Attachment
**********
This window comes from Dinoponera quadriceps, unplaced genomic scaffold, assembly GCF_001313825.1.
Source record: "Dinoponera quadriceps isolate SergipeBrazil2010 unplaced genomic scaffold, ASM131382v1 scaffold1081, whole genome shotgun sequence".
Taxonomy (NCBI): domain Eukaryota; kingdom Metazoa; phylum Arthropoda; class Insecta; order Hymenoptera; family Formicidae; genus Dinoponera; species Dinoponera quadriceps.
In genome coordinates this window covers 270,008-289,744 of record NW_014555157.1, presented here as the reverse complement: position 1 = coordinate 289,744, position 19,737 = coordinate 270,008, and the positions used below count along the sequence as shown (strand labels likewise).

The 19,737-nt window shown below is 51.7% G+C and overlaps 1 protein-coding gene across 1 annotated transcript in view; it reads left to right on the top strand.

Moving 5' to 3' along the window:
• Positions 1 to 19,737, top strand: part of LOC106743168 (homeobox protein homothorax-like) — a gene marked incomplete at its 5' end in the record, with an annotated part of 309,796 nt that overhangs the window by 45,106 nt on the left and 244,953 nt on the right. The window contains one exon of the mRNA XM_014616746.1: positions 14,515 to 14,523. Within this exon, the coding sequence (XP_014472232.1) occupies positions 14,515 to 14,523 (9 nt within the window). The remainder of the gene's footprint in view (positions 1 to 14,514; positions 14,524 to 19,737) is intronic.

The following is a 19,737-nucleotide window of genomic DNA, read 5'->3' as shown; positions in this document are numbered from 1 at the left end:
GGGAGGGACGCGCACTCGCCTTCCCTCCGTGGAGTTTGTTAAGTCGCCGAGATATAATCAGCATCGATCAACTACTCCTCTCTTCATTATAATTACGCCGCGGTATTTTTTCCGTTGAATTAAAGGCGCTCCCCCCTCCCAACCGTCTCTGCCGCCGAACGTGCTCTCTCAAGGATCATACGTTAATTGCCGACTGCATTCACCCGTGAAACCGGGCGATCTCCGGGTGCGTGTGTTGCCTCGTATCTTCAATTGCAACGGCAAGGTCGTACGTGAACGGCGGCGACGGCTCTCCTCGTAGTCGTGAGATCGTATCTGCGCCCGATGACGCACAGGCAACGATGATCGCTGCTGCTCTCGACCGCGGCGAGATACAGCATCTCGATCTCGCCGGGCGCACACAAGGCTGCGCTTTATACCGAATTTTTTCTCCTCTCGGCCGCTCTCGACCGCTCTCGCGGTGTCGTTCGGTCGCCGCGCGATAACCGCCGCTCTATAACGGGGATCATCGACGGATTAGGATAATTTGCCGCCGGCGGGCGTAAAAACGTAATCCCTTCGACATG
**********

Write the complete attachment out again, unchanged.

This window comes from Dinoponera quadriceps, unplaced genomic scaffold, assembly GCF_001313825.1.
Source record: "Dinoponera quadriceps isolate SergipeBrazil2010 unplaced genomic scaffold, ASM131382v1 scaffold1081, whole genome shotgun sequence".
Taxonomy (NCBI): domain Eukaryota; kingdom Metazoa; phylum Arthropoda; class Insecta; order Hymenoptera; family Formicidae; genus Dinoponera; species Dinoponera quadriceps.
In genome coordinates this window covers 270,008-289,744 of record NW_014555157.1, presented here as the reverse complement: position 1 = coordinate 289,744, position 19,737 = coordinate 270,008, and the positions used below count along the sequence as shown (strand labels likewise).

The 19,737-nt window shown below is 51.7% G+C and overlaps 1 protein-coding gene across 1 annotated transcript in view; it reads left to right on the top strand.

Moving 5' to 3' along the window:
• Positions 1 to 19,737, top strand: part of LOC106743168 (homeobox protein homothorax-like) — a gene marked incomplete at its 5' end in the record, with an annotated part of 309,796 nt that overhangs the window by 45,106 nt on the left and 244,953 nt on the right. The window contains one exon of the mRNA XM_014616746.1: positions 14,515 to 14,523. Within this exon, the coding sequence (XP_014472232.1) occupies positions 14,515 to 14,523 (9 nt within the window). The remainder of the gene's footprint in view (positions 1 to 14,514; positions 14,524 to 19,737) is intronic.

The following is a 19,737-nucleotide window of genomic DNA, read 5'->3' as shown; positions in this document are numbered from 1 at the left end:
GGGAGGGACGCGCACTCGCCTTCCCTCCGTGGAGTTTGTTAAGTCGCCGAGATATAATCAGCATCGATCAACTACTCCTCTCTTCATTATAATTACGCCGCGGTATTTTTTCCGTTGAATTAAAGGCGCTCCCCCCTCCCAACCGTCTCTGCCGCCGAACGTGCTCTCTCAAGGATCATACGTTAATTGCCGACTGCATTCACCCGTGAAACCGGGCGATCTCCGGGTGCGTGTGTTGCCTCGTATCTTCAATTGCAACGGCAAGGTCGTACGTGAACGGCGGCGACGGCTCTCCTCGTAGTCGTGAGATCGTATCTGCGCCCGATGACGCACAGGCAACGATGATCGCTGCTGCTCTCGACCGCGGCGAGATACAGCATCTCGATCTCGCCGGGCGCACACAAGGCTGCGCTTTATACCGAATTTTTTCTCCTCTCGGCCGCTCTCGACCGCTCTCGCGGTGTCGTTCGGTCGCCGCGCGATAACCGCCGCTCTATAACGGGGATCATCGACGGATTAGGATAATTTGCCGCCGGCGGGCGTAAAAACGTAATCCCTTCGACATG